I’m sure we’ve all heard the expression “don’t take life too seriously.” That’s often what I think about when people tell me that they don’t know how to meditate (please note, I will be using the word “mindfulness” “practice” and “mediation” interchangeably throughout this blog post) or that they have a hard time staying focused when they try meditation, and that they can’t stop their thoughts so therefore meditation is not for them. I think mindfulness can look different for everyone yet I think we all feel we should sit like the ancient buddah himself when we meditate. While I’m not a mindfulness expert, and I’m not 100% versed on the history of the Buddha; I do feel comfortable saying that the Buddha did not reach nirvana over night. Neither did The Dali Lama or any Buddhist Monks. It took years of practice and patience and that’s the one ingredient I think we are all fogetting when we meditate. Patience! I’m not consistent as I use to be (or as I would like to be) with my mindfulness practice. Mediation is a practice that I’ve engaged in off and on for about 10yrs now and it took years and lots of reading before I found out what works best for me.
There are many forms of meditation, one of which includes guided meditation–sitting in a comfortable position as someone guides you through your practice. Guided meditation is not my favorite because I find that it distracts me from what I really need to focus on. I prefer to sit in silence and focus on my breathing or repeat a mantra in my head. Meditation can also last for as long as you need it to. For those who have difficulty sitting in one position for too long an extended meditation (a practice that roughly last 10mins or more) may not work for you. Maybe a walking meditation, a 3-5 minute guided practice, or a practice that involves any other forms of movement may work best for you. I encourage you to do your research online, read, talk to people, and try as many practices as you’d like until you find your meditation niche. Mindfulness is a powerful way for us to connect with ourselves emotionally. One of the things I love the most about meditation is, it keeps me grounded. When I feel challenged, stressed, frustrated, sad, angry, out of control, etc. when I’m consistent with my practice, it helps me be more rational when dealing with those feelings of discomfort. This is why I hate it when I’m not consistent. Meditation is an essential tool. For this week’s challenge, I want to provide you with a list of different types of mindfulness options that you can use each day this week or that you can use to help find your meditation niche.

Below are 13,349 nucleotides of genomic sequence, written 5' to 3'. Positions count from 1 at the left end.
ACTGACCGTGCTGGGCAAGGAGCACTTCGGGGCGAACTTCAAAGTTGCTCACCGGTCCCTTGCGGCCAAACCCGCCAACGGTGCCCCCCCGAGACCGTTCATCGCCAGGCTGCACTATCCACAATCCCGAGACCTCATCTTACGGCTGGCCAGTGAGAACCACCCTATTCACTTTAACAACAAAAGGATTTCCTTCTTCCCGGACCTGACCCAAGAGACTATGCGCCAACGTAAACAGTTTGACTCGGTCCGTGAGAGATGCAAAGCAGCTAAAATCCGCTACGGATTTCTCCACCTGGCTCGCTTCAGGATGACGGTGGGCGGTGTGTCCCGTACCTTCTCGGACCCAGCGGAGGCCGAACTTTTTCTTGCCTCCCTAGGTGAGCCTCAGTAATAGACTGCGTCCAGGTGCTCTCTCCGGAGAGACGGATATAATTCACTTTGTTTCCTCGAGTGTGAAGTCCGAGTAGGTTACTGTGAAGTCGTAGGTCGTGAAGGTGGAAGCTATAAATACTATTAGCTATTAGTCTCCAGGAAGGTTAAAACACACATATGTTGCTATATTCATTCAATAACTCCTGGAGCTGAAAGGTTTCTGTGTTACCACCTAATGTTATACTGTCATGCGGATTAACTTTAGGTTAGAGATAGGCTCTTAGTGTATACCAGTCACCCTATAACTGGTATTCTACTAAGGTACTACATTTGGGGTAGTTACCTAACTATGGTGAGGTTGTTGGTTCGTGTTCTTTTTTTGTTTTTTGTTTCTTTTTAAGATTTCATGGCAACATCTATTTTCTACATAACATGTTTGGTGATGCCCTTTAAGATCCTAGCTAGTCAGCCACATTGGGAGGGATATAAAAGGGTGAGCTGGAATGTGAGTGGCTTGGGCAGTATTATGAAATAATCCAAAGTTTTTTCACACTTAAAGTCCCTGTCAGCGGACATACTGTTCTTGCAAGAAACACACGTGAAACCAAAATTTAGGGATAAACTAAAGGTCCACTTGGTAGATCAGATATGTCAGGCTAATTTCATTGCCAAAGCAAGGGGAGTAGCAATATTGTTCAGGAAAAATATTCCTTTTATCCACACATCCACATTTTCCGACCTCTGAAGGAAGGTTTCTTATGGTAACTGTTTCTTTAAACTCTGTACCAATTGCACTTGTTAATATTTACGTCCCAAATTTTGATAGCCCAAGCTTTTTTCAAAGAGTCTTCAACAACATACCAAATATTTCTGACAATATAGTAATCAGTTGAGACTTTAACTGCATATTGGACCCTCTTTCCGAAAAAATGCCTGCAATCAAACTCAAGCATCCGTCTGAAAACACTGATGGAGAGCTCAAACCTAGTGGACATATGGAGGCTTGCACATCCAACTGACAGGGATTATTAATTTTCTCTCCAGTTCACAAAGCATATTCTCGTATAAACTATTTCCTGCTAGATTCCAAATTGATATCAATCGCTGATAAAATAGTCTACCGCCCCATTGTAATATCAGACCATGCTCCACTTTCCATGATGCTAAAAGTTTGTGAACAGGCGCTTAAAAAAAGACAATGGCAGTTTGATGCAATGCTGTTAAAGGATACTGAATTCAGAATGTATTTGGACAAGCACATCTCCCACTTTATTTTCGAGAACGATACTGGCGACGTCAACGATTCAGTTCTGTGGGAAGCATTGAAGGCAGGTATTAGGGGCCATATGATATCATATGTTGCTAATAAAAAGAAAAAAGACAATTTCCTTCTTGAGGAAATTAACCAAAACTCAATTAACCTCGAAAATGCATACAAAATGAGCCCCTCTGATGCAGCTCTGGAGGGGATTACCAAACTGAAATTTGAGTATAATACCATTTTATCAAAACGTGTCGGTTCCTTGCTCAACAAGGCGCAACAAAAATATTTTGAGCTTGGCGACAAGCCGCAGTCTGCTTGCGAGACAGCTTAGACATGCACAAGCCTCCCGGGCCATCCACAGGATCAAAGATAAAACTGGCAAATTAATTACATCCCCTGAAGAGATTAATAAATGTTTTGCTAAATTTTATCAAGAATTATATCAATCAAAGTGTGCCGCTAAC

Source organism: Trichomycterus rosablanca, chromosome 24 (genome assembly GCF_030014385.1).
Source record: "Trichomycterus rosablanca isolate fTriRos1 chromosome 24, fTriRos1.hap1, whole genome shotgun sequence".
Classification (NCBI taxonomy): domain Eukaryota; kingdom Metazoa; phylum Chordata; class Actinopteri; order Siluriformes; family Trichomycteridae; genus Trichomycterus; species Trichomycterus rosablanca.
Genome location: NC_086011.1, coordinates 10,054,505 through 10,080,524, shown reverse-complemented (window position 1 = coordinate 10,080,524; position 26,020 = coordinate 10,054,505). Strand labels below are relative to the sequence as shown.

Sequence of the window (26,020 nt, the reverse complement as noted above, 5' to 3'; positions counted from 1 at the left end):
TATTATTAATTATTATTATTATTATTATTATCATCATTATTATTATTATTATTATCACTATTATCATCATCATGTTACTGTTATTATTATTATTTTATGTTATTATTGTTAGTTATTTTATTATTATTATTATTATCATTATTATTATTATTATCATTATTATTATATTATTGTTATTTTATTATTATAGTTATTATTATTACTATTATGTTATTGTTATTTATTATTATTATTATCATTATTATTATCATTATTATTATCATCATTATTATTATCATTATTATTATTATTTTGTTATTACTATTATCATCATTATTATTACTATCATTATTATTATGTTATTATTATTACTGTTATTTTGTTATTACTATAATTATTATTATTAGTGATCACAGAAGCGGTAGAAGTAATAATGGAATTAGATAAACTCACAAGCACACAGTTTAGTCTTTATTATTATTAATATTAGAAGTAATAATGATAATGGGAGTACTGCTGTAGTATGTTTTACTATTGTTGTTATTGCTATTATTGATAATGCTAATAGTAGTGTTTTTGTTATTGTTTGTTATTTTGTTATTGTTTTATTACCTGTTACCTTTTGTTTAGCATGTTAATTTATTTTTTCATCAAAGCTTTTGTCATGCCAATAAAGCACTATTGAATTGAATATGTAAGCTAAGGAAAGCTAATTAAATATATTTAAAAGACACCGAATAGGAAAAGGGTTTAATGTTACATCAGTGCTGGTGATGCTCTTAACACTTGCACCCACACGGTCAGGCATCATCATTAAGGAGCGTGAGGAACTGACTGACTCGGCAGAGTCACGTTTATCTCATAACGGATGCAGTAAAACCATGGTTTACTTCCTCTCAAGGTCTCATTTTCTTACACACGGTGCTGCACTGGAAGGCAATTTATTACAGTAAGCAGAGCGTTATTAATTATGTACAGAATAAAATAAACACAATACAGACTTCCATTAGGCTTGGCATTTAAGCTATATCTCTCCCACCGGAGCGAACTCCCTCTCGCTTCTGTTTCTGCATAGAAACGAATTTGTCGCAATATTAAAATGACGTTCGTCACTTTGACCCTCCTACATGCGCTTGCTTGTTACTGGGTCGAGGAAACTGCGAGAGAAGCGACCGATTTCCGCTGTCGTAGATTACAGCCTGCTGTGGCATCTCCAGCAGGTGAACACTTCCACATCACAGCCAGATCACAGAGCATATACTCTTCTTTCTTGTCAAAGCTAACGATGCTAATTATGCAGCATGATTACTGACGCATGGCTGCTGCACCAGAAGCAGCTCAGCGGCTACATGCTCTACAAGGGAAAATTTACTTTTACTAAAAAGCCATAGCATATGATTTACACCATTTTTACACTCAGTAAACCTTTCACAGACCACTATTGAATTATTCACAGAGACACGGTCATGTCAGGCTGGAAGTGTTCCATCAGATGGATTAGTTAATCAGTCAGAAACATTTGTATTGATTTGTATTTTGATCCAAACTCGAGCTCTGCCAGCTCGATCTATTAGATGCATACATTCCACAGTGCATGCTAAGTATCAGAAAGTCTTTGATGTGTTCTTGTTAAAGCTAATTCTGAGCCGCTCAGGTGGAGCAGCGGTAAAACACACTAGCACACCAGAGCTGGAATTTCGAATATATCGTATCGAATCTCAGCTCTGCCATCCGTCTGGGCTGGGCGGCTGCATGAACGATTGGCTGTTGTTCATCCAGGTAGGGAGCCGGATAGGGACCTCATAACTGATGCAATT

Sunday–Tonglen Meditation If you’re not familiar with tonglen meditation (also known as “taking and sending”), it’s a practice where you inhale the pain of others, and sending them whatever will benefit them when you exhale. You can read more about it on this site. You can modify this practice to release your affirmation by inhaling the hurt, harm, trauma, etc that’s going on in the world and on your exhale repeat your affirmation in your head and the benefits that you received from it. This option is an incredibly powerful way to release your affirmations in my opinion. If you need a visual, hopefully the video below will help you.
Monday–Walking Meditation A walking meditation is designed to bring body and mind in sync while we’re out and about. And if you don’t like to sit and close the eyes to meditate, this is a great alternative that still trains the mind in awareness. Walking meditation, also known as kinhin is a practice within several forms of Buddhism that involve movement and periods of walking between long periods of sitting meditation. Learn more about it HERE and HERE.